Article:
Last year, we provided you with a non-exhaustive list of scary music videos to help you enjoy your Halloween. This year, we have a few more additions to the canon, so your music video marathon goes on just a little bit longer.
First up, we have the video for Wolf Alice’s “You’re A Germ”, which finds the band in a slasher movie/Groundhog’s Day mashup, as the group constantly relives a terrifying night and attempts to figure out a way to evade the various killers that are out to get them.
Next, we have a selection that we unfortunately neglected to include with our previous list, Franz Ferdinand’s “Evil Eye”. The video is equal parts gory, disturbing, and campy, which means it more than lives up to its title.
And finally, we have a video that we shared with you before: “Virgins” by Death From Above 1979. Unfortunately, the band has yet to make a holiday-appropriate video for “Right On, Frankenstein!”, but this psychedelic freakout of Amish kids that evokes memories of Children of the Corn more than makes up for it.
There may be only three additions to our previous list, but it’s fair to say that the quality outweighs the quantity.
I have long been a fan of music videos, and I believe that one of the unfortunate consequences of the decline of MTV and other cable music networks is that we are unable to see the progress of a legitimate art form. With this in mind, know that Rust Is Just Right will often try to highlight our favorite videos and techniques. Today we will look at a specific form which saw a mini-renaissance of sorts, the 360° music video.
This specific technique is a variation of an old stand-by, the one-shot video. It takes a remarkable amount of skill and planning to pull off a memorable one-shot video, because it has to balance between being simple enough to accomplish with one take while also portraying some event that will make the video memorable to some degree. The 360° video is a particularly ingenious variation of the one-shot video, because its very nature creates the illusion of movement and allows the director to mess with the predictions of the viewer. There is a sense of progress, even if the action does not necessarily move forward, and because the viewer is constantly anticipating what is happening off-screen, the director has time to prepare and come up with a surprise as to what happens next.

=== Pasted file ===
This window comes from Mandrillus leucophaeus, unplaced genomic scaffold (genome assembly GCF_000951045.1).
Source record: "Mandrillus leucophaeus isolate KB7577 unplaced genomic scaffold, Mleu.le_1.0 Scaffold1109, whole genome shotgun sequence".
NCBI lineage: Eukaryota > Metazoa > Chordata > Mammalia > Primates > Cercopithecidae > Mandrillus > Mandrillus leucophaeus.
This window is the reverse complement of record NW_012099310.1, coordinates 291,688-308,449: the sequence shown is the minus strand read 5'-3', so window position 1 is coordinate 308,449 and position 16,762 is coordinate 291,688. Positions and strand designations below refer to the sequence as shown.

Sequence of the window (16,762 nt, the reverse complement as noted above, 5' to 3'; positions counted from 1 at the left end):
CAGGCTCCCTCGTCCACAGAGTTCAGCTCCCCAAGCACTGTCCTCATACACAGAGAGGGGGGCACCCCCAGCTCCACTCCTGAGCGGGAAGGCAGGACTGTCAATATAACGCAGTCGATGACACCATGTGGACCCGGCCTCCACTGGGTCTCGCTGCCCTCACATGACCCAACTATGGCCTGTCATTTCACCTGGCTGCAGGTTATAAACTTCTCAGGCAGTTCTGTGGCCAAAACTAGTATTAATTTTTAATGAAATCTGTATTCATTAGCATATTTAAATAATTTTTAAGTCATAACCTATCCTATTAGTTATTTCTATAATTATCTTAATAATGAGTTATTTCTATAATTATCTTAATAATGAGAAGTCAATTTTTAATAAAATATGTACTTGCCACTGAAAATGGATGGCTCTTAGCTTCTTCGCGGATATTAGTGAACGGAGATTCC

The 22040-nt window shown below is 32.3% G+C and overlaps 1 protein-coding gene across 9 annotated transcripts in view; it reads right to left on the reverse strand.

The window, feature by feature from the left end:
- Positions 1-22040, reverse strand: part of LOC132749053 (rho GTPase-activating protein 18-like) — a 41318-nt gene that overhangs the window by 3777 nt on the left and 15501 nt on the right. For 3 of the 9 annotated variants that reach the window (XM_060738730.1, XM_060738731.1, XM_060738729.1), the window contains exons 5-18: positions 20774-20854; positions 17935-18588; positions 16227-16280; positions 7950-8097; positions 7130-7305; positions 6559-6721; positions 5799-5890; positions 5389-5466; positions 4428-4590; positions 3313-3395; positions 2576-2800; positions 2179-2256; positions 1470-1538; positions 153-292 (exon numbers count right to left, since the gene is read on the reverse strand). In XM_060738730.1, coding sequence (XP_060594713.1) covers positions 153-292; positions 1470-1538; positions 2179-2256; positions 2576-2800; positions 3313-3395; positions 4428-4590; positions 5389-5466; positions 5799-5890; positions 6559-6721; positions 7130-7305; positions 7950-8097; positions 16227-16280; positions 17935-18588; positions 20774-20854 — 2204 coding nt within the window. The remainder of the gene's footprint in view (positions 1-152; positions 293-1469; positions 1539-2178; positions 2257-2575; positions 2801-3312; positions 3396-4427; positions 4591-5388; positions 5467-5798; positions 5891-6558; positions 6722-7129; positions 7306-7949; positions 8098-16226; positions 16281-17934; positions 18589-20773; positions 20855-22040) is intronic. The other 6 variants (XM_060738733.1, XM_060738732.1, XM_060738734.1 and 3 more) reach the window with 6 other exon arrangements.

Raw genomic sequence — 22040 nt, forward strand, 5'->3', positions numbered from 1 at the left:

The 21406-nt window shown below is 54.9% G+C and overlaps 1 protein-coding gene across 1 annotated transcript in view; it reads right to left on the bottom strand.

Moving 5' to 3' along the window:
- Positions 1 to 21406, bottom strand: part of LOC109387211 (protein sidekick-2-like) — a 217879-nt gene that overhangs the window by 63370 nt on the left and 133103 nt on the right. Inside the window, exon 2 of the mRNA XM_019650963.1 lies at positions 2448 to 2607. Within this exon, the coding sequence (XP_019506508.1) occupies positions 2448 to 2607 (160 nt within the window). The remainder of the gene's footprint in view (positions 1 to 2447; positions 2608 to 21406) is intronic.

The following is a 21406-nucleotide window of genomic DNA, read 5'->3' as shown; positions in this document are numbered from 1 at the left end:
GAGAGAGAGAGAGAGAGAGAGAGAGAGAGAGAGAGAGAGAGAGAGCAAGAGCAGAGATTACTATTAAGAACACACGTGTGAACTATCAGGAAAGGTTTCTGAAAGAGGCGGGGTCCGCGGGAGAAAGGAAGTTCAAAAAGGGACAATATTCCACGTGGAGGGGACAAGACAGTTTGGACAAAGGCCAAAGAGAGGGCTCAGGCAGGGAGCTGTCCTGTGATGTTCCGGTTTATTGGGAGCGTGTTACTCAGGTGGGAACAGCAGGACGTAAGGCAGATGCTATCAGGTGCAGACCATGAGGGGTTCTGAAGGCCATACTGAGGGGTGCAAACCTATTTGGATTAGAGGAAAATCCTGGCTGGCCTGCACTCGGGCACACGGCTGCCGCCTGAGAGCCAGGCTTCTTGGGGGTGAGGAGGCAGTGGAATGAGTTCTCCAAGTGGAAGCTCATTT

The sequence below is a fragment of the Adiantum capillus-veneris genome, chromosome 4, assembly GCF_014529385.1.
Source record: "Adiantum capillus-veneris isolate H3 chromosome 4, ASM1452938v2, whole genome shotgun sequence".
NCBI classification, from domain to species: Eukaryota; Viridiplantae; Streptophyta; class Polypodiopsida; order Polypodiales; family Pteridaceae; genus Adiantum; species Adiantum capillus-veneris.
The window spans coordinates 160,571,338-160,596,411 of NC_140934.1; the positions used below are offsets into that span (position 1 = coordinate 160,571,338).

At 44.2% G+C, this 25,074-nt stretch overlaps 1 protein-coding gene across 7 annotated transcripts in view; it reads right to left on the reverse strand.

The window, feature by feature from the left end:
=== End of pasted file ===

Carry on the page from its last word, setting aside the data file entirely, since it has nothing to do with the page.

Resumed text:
Last year saw two different takes on the 360° concept from wildly different artists. The first was the video for “Inside Out” from clipping., which followed a CGI representation of the MC navigating around a street corner, with each line represented by a specific image that takes the place of his head. It is quite entertaining, and also helps the viewer connect with the specific lyrics of the song.
The other video from last year which utilized this concept was Philip Selway’s “Around Again”. The song title provides an obvious clue as to why the director went with this conceit, but rest assured the result rises above being a mere gimmick. Here, the director plays with repetition of certain movements and actions as well as incorporating slow-motion, colors, and freeze-frames, which provide a stark contrast to the illusory movement around the track.
Now contrast these recent videos with two alternative rock videos from back in the day when rock videos actually got played on TV. First, there’s Everclear’s bouncy and irreverent “Everything to Everyone”.
Now compare that to Saves the Day’s “At Your Funeral”.
The most interesting comparison between the two pairs is how the recent videos focus on a protagonist traveling around in a set track, while the camera in the Everclear video rotates without any clear target and instead allowing specific scenes to take the spotlight with each rotation. The “At Your Funeral” video splits the difference by focusing both on a static shot of singer Chris Conley, keeping him squarely in the center of the frame as the camera rotates, as well as covering the major moments of a family’s life (in super-fast motion) with the camera’s unyielding revolutions.